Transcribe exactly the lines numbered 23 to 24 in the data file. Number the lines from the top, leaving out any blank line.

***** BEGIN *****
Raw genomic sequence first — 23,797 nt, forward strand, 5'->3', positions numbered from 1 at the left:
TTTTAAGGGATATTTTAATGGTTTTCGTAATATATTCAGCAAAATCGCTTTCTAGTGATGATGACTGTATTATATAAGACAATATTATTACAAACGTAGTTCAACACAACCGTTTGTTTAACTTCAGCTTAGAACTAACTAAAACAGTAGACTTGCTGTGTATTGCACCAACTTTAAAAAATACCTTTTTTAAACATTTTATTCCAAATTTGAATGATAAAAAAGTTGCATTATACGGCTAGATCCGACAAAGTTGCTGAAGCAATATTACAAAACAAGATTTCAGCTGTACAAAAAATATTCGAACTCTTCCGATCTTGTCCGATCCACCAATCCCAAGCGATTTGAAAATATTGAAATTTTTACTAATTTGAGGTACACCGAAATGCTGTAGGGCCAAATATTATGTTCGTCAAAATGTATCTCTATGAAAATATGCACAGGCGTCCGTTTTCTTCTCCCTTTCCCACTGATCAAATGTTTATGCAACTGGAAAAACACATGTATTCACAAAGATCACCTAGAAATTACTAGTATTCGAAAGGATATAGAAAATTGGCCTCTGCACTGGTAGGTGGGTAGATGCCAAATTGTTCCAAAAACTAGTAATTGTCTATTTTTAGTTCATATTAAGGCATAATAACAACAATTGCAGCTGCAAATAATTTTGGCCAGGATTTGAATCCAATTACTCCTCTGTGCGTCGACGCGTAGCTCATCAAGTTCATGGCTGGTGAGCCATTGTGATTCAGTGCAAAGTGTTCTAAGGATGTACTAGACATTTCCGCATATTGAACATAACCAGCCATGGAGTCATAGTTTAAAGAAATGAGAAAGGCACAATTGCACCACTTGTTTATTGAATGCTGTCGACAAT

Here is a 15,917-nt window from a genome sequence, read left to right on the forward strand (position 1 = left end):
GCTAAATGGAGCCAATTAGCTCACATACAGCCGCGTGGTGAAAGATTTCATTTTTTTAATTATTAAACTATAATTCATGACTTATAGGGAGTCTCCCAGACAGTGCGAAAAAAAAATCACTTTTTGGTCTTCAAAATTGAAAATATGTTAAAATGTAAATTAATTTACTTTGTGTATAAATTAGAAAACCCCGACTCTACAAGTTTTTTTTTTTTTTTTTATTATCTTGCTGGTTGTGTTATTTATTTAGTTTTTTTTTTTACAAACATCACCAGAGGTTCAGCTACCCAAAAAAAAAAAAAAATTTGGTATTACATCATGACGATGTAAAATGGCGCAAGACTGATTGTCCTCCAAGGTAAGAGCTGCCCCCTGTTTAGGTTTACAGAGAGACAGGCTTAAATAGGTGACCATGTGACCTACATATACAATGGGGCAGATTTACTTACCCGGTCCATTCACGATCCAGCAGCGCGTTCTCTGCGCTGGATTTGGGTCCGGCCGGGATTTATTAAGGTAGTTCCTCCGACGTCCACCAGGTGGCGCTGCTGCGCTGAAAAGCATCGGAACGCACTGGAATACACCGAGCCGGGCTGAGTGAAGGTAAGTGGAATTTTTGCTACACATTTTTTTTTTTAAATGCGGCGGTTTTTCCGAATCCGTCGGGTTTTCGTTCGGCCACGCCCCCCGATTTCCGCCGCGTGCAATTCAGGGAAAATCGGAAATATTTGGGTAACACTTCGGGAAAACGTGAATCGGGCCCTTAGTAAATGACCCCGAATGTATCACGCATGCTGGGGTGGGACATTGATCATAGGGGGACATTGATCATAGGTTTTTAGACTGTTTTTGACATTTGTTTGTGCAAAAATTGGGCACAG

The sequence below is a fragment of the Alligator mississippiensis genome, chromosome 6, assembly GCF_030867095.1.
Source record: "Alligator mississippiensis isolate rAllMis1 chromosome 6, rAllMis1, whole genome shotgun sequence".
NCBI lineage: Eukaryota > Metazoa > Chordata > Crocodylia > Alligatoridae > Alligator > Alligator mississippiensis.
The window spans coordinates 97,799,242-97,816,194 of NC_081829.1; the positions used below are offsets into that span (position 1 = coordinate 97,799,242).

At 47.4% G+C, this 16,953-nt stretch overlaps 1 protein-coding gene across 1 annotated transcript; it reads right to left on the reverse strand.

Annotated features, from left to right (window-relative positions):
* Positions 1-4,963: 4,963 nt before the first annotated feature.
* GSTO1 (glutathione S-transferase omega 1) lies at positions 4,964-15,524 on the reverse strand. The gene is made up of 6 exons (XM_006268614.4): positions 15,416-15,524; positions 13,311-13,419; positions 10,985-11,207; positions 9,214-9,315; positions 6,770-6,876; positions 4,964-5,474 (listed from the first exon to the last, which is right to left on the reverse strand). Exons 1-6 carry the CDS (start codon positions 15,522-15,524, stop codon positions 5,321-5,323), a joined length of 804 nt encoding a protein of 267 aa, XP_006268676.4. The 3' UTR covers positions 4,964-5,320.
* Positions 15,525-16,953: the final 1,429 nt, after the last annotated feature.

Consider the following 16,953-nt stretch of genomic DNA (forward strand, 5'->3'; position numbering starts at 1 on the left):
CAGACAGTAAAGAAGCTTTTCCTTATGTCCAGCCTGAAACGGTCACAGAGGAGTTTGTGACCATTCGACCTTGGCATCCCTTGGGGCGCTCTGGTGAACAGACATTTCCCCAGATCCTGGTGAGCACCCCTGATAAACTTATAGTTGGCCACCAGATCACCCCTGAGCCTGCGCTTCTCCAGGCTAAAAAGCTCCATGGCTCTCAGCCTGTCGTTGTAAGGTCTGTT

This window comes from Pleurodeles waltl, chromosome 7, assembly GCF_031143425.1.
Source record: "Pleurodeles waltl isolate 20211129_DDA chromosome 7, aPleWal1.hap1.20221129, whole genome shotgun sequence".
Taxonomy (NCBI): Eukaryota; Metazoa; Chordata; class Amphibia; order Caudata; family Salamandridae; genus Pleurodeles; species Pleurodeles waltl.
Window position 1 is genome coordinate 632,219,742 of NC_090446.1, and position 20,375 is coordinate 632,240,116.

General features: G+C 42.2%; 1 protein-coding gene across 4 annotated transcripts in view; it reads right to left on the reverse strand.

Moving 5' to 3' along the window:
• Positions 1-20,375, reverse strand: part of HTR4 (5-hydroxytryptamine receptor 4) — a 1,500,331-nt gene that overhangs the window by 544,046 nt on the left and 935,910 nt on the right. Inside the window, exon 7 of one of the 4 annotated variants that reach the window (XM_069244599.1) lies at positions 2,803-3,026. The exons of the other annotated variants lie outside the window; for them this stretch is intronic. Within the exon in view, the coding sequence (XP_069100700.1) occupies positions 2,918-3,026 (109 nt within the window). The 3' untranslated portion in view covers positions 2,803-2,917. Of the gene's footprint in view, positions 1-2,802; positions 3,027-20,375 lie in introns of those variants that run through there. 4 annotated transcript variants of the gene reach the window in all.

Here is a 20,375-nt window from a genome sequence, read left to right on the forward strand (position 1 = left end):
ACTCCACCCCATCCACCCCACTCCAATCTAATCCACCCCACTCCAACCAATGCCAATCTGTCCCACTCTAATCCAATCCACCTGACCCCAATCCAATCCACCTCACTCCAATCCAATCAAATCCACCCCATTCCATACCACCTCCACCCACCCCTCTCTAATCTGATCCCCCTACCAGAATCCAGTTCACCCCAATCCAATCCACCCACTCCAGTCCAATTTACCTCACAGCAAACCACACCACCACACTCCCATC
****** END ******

Here is a 20,375-nt window from a genome sequence, read left to right on the forward strand (position 1 = left end):
ACTCCACCCCATCCACCCCACTCCAATCTAATCCACCCCACTCCAACCAATGCCAATCTGTCCCACTCTAATCCAATCCACCTGACCCCAATCCAATCCACCTCACTCCAATCCAATCAAATCCACCCCATTCCATACCACCTCCACCCACCCCTCTCTAATCTGATCCCCCTACCAGAATCCAGTTCACCCCAATCCAATCCACCCACTCCAGTCCAATTTACCTCACAGCAAACCACACCACCACACTCCCATC